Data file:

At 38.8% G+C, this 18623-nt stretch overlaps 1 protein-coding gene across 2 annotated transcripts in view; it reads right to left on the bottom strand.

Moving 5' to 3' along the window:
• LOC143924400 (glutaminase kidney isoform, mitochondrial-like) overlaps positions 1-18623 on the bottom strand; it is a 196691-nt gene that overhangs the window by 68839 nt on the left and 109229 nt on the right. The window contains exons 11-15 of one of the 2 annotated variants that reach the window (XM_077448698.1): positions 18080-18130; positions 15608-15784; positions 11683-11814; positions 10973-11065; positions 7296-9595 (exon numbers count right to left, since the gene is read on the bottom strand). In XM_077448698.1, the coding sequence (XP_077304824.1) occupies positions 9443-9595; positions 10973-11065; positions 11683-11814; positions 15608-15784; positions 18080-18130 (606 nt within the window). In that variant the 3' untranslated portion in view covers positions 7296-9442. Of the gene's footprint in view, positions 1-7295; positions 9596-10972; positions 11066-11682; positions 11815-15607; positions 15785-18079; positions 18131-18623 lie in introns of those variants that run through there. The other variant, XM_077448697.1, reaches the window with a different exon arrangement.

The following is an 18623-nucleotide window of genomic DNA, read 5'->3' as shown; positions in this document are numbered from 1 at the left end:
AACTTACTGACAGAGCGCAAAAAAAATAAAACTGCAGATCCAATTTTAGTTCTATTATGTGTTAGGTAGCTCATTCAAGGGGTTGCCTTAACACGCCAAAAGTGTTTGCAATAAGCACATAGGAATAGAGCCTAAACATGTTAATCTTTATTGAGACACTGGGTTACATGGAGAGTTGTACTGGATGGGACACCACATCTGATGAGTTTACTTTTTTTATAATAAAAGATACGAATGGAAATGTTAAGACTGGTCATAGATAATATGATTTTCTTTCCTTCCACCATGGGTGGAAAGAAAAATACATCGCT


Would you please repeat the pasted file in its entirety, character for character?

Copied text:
At 38.8% G+C, this 18623-nt stretch overlaps 1 protein-coding gene across 2 annotated transcripts in view; it reads right to left on the bottom strand.

Moving 5' to 3' along the window:
• LOC143924400 (glutaminase kidney isoform, mitochondrial-like) overlaps positions 1-18623 on the bottom strand; it is a 196691-nt gene that overhangs the window by 68839 nt on the left and 109229 nt on the right. The window contains exons 11-15 of one of the 2 annotated variants that reach the window (XM_077448698.1): positions 18080-18130; positions 15608-15784; positions 11683-11814; positions 10973-11065; positions 7296-9595 (exon numbers count right to left, since the gene is read on the bottom strand). In XM_077448698.1, the coding sequence (XP_077304824.1) occupies positions 9443-9595; positions 10973-11065; positions 11683-11814; positions 15608-15784; positions 18080-18130 (606 nt within the window). In that variant the 3' untranslated portion in view covers positions 7296-9442. Of the gene's footprint in view, positions 1-7295; positions 9596-10972; positions 11066-11682; positions 11815-15607; positions 15785-18079; positions 18131-18623 lie in introns of those variants that run through there. The other variant, XM_077448697.1, reaches the window with a different exon arrangement.

The following is an 18623-nucleotide window of genomic DNA, read 5'->3' as shown; positions in this document are numbered from 1 at the left end:
AACTTACTGACAGAGCGCAAAAAAAATAAAACTGCAGATCCAATTTTAGTTCTATTATGTGTTAGGTAGCTCATTCAAGGGGTTGCCTTAACACGCCAAAAGTGTTTGCAATAAGCACATAGGAATAGAGCCTAAACATGTTAATCTTTATTGAGACACTGGGTTACATGGAGAGTTGTACTGGATGGGACACCACATCTGATGAGTTTACTTTTTTTATAATAAAAGATACGAATGGAAATGTTAAGACTGGTCATAGATAATATGATTTTCTTTCCTTCCACCATGGGTGGAAAGAAAAATACATCGCT